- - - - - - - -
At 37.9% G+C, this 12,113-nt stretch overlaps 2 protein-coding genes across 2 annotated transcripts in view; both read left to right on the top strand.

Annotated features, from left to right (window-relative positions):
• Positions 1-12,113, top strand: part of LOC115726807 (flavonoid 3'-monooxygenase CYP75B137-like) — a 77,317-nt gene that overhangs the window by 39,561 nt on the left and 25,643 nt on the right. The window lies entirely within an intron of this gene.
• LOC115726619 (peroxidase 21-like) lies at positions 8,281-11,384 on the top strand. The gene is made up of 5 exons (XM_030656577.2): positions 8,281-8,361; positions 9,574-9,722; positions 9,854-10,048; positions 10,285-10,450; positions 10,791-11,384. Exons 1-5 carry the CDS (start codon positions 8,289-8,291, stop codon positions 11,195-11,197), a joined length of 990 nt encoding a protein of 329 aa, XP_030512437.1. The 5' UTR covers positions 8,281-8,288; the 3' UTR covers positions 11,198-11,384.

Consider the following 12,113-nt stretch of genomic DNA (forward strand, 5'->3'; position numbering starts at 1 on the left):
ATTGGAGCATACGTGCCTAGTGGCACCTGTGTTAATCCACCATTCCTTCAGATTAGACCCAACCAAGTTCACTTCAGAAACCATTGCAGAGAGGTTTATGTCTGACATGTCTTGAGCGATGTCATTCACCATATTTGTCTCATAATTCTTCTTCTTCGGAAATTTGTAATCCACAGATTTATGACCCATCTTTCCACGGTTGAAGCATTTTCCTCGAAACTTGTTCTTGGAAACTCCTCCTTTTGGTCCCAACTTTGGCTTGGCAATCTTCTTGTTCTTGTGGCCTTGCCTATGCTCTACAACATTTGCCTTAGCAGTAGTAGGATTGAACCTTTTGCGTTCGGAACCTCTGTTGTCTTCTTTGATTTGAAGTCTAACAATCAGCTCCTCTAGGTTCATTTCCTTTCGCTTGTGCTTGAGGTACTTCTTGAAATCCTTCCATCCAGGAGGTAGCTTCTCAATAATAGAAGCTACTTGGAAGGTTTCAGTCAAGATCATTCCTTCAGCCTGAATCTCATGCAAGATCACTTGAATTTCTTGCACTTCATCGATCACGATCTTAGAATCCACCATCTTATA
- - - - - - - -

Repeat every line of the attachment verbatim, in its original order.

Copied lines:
At 37.9% G+C, this 12,113-nt stretch overlaps 2 protein-coding genes across 2 annotated transcripts in view; both read left to right on the top strand.

Annotated features, from left to right (window-relative positions):
• Positions 1-12,113, top strand: part of LOC115726807 (flavonoid 3'-monooxygenase CYP75B137-like) — a 77,317-nt gene that overhangs the window by 39,561 nt on the left and 25,643 nt on the right. The window lies entirely within an intron of this gene.
• LOC115726619 (peroxidase 21-like) lies at positions 8,281-11,384 on the top strand. The gene is made up of 5 exons (XM_030656577.2): positions 8,281-8,361; positions 9,574-9,722; positions 9,854-10,048; positions 10,285-10,450; positions 10,791-11,384. Exons 1-5 carry the CDS (start codon positions 8,289-8,291, stop codon positions 11,195-11,197), a joined length of 990 nt encoding a protein of 329 aa, XP_030512437.1. The 5' UTR covers positions 8,281-8,288; the 3' UTR covers positions 11,198-11,384.

Consider the following 12,113-nt stretch of genomic DNA (forward strand, 5'->3'; position numbering starts at 1 on the left):
ATTGGAGCATACGTGCCTAGTGGCACCTGTGTTAATCCACCATTCCTTCAGATTAGACCCAACCAAGTTCACTTCAGAAACCATTGCAGAGAGGTTTATGTCTGACATGTCTTGAGCGATGTCATTCACCATATTTGTCTCATAATTCTTCTTCTTCGGAAATTTGTAATCCACAGATTTATGACCCATCTTTCCACGGTTGAAGCATTTTCCTCGAAACTTGTTCTTGGAAACTCCTCCTTTTGGTCCCAACTTTGGCTTGGCAATCTTCTTGTTCTTGTGGCCTTGCCTATGCTCTACAACATTTGCCTTAGCAGTAGTAGGATTGAACCTTTTGCGTTCGGAACCTCTGTTGTCTTCTTTGATTTGAAGTCTAACAATCAGCTCCTCTAGGTTCATTTCCTTTCGCTTGTGCTTGAGGTACTTCTTGAAATCCTTCCATCCAGGAGGTAGCTTCTCAATAATAGAAGCTACTTGGAAGGTTTCAGTCAAGATCATTCCTTCAGCCTGAATCTCATGCAAGATCACTTGAATTTCTTGCACTTCATCGATCACGATCTTAGAATCCACCATCTTATA